Felice argues that individual human rights, which have proven to be of enormous value in the twentieth century, must be extended to communities ranging from the family unit to the entire human community.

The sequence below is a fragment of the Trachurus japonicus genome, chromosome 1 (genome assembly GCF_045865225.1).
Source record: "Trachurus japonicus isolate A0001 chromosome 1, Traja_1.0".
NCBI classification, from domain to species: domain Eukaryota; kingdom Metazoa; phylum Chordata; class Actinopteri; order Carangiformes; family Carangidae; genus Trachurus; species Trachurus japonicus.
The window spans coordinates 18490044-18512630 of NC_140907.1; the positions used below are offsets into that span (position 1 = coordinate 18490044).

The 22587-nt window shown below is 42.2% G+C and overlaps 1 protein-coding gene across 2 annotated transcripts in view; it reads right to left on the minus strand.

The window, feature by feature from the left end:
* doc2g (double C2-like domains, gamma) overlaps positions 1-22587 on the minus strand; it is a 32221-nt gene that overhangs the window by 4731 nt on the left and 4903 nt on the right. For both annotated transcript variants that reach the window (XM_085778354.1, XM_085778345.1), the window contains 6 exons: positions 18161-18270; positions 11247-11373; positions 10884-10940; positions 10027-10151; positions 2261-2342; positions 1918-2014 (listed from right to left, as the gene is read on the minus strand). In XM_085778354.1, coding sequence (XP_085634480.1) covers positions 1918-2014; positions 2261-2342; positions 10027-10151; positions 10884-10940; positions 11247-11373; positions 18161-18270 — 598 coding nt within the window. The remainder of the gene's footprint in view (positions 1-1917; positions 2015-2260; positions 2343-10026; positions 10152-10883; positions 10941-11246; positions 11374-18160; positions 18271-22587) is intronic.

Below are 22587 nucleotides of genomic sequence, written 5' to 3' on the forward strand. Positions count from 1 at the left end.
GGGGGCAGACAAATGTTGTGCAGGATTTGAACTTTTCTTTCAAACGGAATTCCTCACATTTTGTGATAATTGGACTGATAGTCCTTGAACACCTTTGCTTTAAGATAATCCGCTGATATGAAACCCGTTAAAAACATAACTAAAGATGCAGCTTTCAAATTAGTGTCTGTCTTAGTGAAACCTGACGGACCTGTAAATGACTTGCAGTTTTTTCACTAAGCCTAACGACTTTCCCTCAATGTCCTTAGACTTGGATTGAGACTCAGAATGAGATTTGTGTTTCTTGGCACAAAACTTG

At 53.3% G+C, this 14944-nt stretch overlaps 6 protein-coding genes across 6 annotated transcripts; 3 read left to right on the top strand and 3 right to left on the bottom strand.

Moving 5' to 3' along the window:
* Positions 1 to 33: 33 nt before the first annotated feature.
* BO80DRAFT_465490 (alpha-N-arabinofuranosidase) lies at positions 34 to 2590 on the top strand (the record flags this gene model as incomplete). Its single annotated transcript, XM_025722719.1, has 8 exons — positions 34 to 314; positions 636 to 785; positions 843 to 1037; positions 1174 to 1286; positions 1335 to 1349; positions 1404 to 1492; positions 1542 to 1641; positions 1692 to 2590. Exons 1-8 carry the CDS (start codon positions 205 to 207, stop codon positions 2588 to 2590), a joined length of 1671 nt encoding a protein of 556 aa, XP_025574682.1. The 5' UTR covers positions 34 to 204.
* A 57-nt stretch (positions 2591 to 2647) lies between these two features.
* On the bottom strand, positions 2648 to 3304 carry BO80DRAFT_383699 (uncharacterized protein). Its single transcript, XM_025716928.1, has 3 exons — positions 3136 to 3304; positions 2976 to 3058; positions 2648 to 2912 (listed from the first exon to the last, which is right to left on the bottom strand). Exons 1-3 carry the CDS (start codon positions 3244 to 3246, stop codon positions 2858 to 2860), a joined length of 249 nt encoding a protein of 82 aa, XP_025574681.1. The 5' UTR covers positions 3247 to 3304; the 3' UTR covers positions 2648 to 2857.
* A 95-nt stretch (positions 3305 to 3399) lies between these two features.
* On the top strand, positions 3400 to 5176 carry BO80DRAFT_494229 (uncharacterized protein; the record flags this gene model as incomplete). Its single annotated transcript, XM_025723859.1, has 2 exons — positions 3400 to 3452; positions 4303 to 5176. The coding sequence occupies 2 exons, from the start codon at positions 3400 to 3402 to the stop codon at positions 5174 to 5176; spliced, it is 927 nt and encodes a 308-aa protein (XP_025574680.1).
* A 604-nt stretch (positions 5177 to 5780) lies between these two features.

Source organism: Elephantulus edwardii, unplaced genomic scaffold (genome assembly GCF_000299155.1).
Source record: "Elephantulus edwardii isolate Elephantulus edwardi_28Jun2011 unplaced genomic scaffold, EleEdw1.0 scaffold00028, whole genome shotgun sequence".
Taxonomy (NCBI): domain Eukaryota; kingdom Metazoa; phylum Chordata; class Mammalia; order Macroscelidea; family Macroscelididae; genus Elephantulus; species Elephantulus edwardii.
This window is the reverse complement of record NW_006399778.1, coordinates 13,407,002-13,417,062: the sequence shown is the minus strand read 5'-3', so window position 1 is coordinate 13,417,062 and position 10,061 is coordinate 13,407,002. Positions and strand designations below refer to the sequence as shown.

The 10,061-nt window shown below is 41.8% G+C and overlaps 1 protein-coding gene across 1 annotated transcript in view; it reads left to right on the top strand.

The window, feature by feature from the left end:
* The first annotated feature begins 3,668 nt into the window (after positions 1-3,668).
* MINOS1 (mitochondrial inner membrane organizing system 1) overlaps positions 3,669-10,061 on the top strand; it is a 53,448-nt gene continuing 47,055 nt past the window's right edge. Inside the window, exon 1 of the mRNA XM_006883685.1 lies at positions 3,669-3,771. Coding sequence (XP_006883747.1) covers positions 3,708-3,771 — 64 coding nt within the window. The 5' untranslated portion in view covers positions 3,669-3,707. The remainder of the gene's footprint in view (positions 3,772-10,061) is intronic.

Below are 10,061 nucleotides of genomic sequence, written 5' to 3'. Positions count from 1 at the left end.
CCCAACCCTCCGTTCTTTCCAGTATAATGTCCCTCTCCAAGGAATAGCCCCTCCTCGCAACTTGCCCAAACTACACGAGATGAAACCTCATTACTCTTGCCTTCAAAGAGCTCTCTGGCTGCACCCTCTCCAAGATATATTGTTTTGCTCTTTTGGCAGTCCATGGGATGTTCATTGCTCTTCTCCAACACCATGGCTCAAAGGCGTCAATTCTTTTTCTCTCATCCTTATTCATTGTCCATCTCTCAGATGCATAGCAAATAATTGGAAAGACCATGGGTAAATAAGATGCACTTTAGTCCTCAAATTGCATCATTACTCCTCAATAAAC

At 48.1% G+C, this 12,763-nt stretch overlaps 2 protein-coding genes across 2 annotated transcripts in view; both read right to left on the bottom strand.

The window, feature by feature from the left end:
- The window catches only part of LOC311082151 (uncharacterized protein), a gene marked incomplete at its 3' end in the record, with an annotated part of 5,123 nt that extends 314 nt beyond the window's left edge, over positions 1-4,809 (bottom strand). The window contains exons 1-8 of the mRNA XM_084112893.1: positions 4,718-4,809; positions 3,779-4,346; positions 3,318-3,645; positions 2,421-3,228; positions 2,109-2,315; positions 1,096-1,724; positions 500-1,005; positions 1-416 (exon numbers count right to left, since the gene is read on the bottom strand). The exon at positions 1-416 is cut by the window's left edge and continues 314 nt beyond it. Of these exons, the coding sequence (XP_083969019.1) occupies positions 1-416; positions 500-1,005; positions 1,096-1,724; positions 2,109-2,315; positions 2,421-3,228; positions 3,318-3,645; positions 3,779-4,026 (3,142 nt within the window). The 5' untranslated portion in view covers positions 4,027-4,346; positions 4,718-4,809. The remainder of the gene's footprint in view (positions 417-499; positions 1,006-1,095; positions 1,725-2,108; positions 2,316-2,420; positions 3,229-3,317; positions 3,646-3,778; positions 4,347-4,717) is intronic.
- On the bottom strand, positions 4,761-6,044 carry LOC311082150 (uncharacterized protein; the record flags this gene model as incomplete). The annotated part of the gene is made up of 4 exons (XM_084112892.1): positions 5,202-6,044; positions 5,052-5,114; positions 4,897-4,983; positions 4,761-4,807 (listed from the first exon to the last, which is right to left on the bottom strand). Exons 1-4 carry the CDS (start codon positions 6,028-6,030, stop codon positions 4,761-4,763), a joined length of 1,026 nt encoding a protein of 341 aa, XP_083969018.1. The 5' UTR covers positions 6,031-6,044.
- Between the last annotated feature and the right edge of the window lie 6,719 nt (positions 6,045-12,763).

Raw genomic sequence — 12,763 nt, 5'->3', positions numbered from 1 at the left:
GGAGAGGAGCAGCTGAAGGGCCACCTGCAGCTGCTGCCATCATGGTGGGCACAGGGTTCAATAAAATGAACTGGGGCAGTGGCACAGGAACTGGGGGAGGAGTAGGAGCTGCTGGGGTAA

How Do I Save My Honor? is a powerful exploration of individual moral responsibility in a time of war. When individuals conclude that their leaders have violated fundamental ethical principles, what are they to do? Through the compelling personal stories of those in the U.S. and British government and military who struggled with these thorny issues during the war in Iraq, William F. Felice analyzes the degrees of moral responsibility that public officials, soldiers, and private citizens bear for the (...) actions of their governments. Examining the struggles of these contemporary men and women, as well as of historical figures facing similar dilemmas, the author weighs the profound difficulties of overcoming the intense pressures of misguided loyalty, patriotism, and groupthink that predominate during war. (shrink)